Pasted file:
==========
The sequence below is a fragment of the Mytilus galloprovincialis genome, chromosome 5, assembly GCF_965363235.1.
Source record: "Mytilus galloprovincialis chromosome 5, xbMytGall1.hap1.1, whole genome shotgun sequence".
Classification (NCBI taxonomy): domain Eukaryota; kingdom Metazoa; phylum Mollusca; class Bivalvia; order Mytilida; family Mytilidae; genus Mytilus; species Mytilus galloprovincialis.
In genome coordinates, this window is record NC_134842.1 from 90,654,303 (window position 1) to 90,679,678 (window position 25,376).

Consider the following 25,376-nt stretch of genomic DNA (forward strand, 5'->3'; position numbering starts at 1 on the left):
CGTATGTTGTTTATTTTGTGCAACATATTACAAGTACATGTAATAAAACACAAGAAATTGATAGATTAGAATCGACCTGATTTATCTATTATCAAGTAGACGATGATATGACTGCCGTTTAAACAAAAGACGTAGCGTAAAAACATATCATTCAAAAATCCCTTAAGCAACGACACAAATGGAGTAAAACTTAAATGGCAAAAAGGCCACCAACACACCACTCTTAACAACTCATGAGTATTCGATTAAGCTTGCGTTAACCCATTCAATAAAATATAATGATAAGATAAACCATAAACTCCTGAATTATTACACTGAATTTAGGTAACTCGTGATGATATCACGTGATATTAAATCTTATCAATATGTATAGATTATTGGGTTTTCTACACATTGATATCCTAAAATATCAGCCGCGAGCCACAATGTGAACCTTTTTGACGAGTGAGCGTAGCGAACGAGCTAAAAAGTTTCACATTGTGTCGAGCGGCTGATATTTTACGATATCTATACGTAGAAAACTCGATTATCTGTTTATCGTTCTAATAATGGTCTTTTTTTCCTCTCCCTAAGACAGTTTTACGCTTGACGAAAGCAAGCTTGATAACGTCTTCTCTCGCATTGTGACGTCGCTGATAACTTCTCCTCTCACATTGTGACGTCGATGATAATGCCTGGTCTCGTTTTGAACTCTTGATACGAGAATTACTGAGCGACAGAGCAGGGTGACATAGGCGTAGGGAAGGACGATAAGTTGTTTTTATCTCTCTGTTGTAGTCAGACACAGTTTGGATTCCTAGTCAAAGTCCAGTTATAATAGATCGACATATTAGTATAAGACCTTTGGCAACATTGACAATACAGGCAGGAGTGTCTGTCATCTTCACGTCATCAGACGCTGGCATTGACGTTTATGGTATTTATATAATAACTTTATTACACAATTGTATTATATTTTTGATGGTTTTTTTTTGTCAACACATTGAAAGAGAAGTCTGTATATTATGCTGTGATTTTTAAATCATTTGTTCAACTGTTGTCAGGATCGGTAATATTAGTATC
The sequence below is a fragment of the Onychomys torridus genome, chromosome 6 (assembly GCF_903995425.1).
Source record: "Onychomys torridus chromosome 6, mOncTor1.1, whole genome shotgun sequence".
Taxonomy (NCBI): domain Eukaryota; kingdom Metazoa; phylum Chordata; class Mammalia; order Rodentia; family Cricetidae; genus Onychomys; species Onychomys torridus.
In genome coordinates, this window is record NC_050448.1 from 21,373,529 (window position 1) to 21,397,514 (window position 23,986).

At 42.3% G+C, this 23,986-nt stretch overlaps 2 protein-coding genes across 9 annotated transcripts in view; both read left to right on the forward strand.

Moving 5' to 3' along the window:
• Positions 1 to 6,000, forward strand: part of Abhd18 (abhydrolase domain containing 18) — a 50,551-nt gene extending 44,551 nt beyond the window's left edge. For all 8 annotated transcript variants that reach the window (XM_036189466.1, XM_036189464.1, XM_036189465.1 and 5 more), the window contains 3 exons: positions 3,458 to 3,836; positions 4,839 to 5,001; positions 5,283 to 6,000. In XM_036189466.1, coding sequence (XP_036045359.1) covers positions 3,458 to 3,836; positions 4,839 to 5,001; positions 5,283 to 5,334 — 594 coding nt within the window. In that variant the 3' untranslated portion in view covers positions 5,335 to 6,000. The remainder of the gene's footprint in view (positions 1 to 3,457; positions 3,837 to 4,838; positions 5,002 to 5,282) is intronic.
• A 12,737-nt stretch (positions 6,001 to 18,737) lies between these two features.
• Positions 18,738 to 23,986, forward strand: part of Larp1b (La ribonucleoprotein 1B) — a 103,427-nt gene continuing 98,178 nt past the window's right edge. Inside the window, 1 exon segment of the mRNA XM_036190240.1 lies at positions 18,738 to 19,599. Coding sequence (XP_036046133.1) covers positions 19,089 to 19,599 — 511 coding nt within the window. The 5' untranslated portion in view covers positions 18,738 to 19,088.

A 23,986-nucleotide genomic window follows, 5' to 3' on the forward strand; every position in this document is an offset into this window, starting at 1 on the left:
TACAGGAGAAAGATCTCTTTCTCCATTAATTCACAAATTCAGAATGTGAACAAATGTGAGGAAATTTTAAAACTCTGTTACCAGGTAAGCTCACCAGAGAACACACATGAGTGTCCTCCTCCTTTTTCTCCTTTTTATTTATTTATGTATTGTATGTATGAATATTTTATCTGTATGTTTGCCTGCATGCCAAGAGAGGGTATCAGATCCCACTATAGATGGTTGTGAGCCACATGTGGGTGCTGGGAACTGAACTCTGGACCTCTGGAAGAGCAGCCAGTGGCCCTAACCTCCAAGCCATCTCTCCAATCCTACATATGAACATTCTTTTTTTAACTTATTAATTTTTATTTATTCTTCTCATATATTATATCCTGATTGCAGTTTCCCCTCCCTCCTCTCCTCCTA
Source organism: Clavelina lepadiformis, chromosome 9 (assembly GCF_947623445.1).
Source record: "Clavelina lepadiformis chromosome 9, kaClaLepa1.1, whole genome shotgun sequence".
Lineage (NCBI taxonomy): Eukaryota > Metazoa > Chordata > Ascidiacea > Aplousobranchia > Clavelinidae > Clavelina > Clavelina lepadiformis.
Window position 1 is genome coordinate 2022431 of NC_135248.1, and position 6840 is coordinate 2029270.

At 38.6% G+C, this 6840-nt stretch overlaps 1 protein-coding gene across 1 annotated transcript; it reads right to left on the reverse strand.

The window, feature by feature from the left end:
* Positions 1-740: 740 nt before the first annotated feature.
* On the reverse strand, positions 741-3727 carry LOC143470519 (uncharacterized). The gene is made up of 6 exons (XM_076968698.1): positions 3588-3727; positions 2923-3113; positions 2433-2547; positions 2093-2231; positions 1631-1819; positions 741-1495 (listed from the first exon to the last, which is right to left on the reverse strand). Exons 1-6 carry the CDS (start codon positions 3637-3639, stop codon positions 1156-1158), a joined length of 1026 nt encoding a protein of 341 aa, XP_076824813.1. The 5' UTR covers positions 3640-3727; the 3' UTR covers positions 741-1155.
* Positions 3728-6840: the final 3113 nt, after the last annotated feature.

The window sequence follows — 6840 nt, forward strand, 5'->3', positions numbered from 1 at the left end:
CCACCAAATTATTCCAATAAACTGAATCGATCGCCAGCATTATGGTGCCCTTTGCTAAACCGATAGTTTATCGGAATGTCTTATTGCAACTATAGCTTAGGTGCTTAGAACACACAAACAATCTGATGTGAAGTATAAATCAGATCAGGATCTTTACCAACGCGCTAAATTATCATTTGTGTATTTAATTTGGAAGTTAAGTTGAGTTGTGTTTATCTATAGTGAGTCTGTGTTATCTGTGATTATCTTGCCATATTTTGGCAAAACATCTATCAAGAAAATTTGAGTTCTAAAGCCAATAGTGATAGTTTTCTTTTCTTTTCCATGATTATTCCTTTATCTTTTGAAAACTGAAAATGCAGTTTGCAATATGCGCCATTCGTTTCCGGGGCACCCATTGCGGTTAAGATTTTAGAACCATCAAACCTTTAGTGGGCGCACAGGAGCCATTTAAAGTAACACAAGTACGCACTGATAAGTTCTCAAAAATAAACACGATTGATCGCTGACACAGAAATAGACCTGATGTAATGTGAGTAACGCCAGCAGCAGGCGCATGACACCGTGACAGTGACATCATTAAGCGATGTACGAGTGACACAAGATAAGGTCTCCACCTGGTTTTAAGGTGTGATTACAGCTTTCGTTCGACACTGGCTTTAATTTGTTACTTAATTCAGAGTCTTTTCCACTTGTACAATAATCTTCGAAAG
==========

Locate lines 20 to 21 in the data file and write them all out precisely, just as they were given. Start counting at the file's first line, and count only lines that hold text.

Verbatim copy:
Lineage (NCBI taxonomy): Eukaryota > Metazoa > Chordata > Ascidiacea > Aplousobranchia > Clavelinidae > Clavelina > Clavelina lepadiformis.
Window position 1 is genome coordinate 2022431 of NC_135248.1, and position 6840 is coordinate 2029270.